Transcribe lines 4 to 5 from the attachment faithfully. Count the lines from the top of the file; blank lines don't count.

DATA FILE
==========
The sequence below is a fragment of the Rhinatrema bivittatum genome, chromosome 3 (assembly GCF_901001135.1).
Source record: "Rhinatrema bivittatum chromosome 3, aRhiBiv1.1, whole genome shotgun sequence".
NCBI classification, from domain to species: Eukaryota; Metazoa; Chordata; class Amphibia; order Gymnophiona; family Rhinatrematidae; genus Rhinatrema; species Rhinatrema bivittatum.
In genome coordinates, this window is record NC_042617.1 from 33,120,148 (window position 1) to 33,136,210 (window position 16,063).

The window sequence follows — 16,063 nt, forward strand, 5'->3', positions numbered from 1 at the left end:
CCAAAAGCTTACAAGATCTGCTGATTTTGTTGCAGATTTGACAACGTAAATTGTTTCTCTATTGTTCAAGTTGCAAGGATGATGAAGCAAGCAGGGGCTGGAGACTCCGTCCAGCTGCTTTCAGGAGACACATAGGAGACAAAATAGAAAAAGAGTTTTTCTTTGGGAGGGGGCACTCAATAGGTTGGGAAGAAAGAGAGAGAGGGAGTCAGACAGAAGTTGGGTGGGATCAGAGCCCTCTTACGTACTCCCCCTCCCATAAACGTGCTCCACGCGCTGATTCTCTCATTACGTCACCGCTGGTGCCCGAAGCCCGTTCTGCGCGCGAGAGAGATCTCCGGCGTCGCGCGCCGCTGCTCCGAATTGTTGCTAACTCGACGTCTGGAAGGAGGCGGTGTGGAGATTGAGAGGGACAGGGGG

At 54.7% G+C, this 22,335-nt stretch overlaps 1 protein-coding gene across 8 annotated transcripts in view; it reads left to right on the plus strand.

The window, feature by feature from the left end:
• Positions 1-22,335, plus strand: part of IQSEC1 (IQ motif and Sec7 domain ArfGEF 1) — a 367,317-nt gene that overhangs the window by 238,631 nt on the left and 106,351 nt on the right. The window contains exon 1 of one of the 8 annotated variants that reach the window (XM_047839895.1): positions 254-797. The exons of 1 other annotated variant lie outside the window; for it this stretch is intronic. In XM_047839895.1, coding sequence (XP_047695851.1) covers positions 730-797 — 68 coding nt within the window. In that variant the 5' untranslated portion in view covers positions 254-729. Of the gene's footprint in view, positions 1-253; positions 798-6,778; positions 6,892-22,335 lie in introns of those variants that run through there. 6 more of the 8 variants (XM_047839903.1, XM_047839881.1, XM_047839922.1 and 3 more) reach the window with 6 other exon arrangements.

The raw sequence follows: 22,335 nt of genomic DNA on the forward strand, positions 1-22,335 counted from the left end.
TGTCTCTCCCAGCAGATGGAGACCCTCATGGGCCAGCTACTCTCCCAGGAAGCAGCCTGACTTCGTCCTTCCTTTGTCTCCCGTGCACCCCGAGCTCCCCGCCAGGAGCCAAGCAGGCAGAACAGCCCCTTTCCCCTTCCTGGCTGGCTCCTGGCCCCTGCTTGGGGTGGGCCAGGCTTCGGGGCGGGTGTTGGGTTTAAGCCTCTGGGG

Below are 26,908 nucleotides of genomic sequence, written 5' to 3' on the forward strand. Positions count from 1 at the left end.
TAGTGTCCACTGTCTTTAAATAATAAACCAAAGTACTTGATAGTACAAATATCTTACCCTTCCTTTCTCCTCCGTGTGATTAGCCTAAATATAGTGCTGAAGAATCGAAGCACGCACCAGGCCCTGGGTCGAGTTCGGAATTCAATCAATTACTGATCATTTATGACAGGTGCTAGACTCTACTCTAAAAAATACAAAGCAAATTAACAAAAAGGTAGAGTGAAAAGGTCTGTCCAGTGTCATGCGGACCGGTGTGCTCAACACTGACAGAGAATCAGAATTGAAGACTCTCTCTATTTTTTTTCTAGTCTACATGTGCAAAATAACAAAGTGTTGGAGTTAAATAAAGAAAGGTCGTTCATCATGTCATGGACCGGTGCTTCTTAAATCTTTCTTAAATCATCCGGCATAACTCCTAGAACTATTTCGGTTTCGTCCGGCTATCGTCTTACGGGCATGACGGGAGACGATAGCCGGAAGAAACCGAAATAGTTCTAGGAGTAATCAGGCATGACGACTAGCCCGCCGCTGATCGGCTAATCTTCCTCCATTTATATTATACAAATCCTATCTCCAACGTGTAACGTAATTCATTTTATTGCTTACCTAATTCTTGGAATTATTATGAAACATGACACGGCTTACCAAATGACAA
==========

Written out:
In genome coordinates, this window is record NC_042617.1 from 33,120,148 (window position 1) to 33,136,210 (window position 16,063).

The window sequence follows — 16,063 nt, forward strand, 5'->3', positions numbered from 1 at the left end: